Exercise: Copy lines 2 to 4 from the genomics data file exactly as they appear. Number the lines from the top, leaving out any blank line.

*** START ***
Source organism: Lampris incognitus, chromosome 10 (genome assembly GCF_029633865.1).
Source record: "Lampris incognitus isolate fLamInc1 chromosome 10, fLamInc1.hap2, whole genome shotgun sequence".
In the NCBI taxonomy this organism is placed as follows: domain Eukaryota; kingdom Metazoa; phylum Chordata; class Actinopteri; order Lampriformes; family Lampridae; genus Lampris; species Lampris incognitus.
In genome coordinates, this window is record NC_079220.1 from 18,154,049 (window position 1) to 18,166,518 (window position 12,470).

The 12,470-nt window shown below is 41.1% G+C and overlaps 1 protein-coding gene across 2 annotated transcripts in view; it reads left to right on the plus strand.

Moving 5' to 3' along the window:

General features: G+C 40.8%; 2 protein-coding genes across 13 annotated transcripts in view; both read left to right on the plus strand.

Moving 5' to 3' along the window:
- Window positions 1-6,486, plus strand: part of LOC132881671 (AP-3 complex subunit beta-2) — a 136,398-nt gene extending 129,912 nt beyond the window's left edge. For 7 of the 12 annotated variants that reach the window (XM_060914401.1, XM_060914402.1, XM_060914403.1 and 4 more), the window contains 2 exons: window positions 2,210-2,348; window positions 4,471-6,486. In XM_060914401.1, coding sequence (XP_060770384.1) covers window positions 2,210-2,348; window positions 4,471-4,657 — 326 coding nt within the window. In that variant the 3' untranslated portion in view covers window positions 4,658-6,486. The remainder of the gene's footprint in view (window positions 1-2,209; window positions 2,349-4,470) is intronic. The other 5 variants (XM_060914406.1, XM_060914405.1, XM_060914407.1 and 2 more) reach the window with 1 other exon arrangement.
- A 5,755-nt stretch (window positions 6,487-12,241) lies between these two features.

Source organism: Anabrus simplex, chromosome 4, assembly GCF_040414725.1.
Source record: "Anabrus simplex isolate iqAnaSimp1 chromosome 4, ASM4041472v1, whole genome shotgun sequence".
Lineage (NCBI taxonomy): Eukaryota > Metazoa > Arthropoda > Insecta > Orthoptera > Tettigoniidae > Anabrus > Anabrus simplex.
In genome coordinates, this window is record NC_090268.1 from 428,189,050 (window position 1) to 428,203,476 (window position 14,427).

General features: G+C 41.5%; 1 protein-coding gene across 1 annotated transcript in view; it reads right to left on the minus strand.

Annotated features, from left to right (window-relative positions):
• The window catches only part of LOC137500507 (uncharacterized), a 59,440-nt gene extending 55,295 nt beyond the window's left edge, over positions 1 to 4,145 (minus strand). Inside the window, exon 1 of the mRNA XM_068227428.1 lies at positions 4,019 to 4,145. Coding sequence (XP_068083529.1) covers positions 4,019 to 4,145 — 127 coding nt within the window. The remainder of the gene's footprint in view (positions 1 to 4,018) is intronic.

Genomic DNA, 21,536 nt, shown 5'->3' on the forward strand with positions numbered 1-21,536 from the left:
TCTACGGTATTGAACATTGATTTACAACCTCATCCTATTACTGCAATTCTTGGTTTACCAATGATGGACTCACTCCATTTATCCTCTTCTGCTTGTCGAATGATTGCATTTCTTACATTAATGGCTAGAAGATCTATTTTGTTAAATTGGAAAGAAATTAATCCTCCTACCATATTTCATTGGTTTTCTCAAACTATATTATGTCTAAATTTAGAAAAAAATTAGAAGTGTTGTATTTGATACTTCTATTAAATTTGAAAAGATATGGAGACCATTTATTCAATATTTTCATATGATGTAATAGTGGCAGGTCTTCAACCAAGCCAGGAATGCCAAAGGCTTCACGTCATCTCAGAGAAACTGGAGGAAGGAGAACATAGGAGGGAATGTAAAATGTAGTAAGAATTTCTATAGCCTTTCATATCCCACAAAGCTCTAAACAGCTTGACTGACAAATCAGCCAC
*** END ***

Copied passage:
Source record: "Lampris incognitus isolate fLamInc1 chromosome 10, fLamInc1.hap2, whole genome shotgun sequence".
In the NCBI taxonomy this organism is placed as follows: domain Eukaryota; kingdom Metazoa; phylum Chordata; class Actinopteri; order Lampriformes; family Lampridae; genus Lampris; species Lampris incognitus.
In genome coordinates, this window is record NC_079220.1 from 18,154,049 (window position 1) to 18,166,518 (window position 12,470).